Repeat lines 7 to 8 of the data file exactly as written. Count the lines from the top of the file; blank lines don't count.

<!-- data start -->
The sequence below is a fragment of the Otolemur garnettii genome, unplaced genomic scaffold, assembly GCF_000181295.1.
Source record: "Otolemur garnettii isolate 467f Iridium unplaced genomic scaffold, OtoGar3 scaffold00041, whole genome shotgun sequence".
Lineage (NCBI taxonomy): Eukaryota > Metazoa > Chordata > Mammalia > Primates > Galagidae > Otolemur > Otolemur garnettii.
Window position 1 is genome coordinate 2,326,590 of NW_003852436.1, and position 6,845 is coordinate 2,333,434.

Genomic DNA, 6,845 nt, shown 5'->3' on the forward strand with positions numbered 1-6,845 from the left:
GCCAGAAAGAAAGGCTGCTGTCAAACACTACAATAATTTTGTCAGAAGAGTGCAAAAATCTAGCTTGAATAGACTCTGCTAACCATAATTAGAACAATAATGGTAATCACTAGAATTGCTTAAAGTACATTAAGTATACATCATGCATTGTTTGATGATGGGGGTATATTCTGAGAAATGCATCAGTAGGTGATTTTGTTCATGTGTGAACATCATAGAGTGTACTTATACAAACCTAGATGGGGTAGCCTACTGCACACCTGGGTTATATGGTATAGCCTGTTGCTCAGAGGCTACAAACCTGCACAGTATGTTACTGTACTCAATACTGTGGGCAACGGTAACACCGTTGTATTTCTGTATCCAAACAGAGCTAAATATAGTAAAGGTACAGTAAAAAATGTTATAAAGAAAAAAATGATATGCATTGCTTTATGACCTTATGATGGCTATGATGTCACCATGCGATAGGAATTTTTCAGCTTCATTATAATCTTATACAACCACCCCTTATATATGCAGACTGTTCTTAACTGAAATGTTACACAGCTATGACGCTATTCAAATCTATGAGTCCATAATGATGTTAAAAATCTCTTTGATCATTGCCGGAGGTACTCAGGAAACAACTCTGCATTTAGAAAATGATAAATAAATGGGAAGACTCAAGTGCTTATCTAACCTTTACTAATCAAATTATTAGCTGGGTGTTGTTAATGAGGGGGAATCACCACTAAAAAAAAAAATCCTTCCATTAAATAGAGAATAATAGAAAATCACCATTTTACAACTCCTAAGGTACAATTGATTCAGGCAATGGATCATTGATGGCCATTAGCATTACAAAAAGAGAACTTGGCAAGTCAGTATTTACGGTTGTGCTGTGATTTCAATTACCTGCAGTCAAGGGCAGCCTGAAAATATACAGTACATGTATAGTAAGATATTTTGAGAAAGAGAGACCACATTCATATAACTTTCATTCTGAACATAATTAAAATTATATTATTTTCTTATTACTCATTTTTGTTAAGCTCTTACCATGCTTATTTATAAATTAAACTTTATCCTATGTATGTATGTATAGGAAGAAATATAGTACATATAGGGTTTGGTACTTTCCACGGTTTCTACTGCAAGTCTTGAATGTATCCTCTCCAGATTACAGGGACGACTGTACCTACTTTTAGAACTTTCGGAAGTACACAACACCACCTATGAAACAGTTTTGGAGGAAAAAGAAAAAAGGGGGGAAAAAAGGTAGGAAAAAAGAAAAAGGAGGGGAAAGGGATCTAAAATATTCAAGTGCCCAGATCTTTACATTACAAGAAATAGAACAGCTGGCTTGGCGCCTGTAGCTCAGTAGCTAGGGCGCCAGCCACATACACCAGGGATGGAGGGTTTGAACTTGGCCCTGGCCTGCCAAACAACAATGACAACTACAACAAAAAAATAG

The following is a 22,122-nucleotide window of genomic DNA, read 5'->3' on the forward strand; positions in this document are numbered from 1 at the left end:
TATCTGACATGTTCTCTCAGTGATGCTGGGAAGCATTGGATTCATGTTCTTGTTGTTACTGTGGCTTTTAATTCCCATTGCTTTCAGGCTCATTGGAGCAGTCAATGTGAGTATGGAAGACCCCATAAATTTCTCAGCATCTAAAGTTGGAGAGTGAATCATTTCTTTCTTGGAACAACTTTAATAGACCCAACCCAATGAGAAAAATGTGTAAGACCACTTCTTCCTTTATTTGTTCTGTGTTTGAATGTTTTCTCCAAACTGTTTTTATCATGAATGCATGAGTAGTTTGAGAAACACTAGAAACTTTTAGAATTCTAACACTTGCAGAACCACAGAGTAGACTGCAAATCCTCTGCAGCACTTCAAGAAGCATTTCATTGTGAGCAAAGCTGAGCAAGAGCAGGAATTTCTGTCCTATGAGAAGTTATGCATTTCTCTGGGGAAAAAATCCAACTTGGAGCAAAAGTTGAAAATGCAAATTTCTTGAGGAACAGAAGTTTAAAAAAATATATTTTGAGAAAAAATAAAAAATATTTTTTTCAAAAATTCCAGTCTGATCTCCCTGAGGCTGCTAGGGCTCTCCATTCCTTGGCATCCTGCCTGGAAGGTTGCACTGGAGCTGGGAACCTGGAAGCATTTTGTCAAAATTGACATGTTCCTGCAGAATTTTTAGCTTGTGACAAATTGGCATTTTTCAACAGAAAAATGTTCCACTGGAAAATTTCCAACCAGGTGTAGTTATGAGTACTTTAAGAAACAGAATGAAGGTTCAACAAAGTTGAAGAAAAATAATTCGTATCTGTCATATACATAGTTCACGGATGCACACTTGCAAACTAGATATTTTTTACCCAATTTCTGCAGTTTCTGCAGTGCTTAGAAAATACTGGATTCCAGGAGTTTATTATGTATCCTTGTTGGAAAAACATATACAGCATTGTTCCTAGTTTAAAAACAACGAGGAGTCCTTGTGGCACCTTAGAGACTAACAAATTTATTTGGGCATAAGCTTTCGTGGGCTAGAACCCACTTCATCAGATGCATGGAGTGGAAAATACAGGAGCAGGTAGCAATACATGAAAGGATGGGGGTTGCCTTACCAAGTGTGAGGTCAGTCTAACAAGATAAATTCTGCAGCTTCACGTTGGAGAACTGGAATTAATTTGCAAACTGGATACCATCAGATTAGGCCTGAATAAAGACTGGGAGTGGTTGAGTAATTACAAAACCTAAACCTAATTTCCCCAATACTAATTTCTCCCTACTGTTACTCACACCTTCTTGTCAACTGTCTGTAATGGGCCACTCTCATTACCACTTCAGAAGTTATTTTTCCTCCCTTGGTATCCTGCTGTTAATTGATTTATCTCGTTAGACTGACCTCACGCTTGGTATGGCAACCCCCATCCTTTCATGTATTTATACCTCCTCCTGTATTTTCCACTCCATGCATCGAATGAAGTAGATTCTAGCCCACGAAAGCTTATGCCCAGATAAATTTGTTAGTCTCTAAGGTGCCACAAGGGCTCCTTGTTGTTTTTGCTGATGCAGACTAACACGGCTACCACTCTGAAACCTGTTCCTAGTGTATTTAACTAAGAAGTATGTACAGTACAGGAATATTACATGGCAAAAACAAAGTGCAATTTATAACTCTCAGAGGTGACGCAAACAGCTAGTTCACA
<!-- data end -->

The following is a 22,122-nucleotide window of genomic DNA, read 5'->3' on the forward strand; positions in this document are numbered from 1 at the left end:
TATCTGACATGTTCTCTCAGTGATGCTGGGAAGCATTGGATTCATGTTCTTGTTGTTACTGTGGCTTTTAATTCCCATTGCTTTCAGGCTCATTGGAGCAGTCAATGTGAGTATGGAAGACCCCATAAATTTCTCAGCATCTAAAGTTGGAGAGTGAATCATTTCTTTCTTGGAACAACTTTAATAGACCCAACCCAATGAGAAAAATGTGTAAGACCACTTCTTCCTTTATTTGTTCTGTGTTTGAATGTTTTCTCCAAACTGTTTTTATCATGAATGCATGAGTAGTTTGAGAAACACTAGAAACTTTTAGAATTCTAACACTTGCAGAACCACAGAGTAGACTGCAAATCCTCTGCAGCACTTCAAGAAGCATTTCATTGTGAGCAAAGCTGAGCAAGAGCAGGAATTTCTGTCCTATGAGAAGTTATGCATTTCTCTGGGGAAAAAATCCAACTTGGAGCAAAAGTTGAAAATGCAAATTTCTTGAGGAACAGAAGTTTAAAAAAATATATTTTGAGAAAAAATAAAAAATATTTTTTTCAAAAATTCCAGTCTGATCTCCCTGAGGCTGCTAGGGCTCTCCATTCCTTGGCATCCTGCCTGGAAGGTTGCACTGGAGCTGGGAACCTGGAAGCATTTTGTCAAAATTGACATGTTCCTGCAGAATTTTTAGCTTGTGACAAATTGGCATTTTTCAACAGAAAAATGTTCCACTGGAAAATTTCCAACCAGGTGTAGTTATGAGTACTTTAAGAAACAGAATGAAGGTTCAACAAAGTTGAAGAAAAATAATTCGTATCTGTCATATACATAGTTCACGGATGCACACTTGCAAACTAGATATTTTTTACCCAATTTCTGCAGTTTCTGCAGTGCTTAGAAAATACTGGATTCCAGGAGTTTATTATGTATCCTTGTTGGAAAAACATATACAGCATTGTTCCTAGTTTAAAAACAACGAGGAGTCCTTGTGGCACCTTAGAGACTAACAAATTTATTTGGGCATAAGCTTTCGTGGGCTAGAACCCACTTCATCAGATGCATGGAGTGGAAAATACAGGAGCAGGTAGCAATACATGAAAGGATGGGGGTTGCCTTACCAAGTGTGAGGTCAGTCTAACAAGATAAATTCTGCAGCTTCACGTTGGAGAACTGGAATTAATTTGCAAACTGGATACCATCAGATTAGGCCTGAATAAAGACTGGGAGTGGTTGAGTAATTACAAAACCTAAACCTAATTTCCCCAATACTAATTTCTCCCTACTGTTACTCACACCTTCTTGTCAACTGTCTGTAATGGGCCACTCTCATTACCACTTCAGAAGTTATTTTTCCTCCCTTGGTATCCTGCTGTTAATTGATTTATCTCGTTAGACTGACCTCACGCTTGGTATGGCAACCCCCATCCTTTCATGTATTTATACCTCCTCCTGTATTTTCCACTCCATGCATCGAATGAAGTAGATTCTAGCCCACGAAAGCTTATGCCCAGATAAATTTGTTAGTCTCTAAGGTGCCACAAGGGCTCCTTGTTGTTTTTGCTGATGCAGACTAACACGGCTACCACTCTGAAACCTGTTCCTAGTGTATTTAACTAAGAAGTATGTACAGTACAGGAATATTACATGGCAAAAACAAAGTGCAATTTATAACTCTCAGAGGTGACGCAAACAGCTAGTTCACA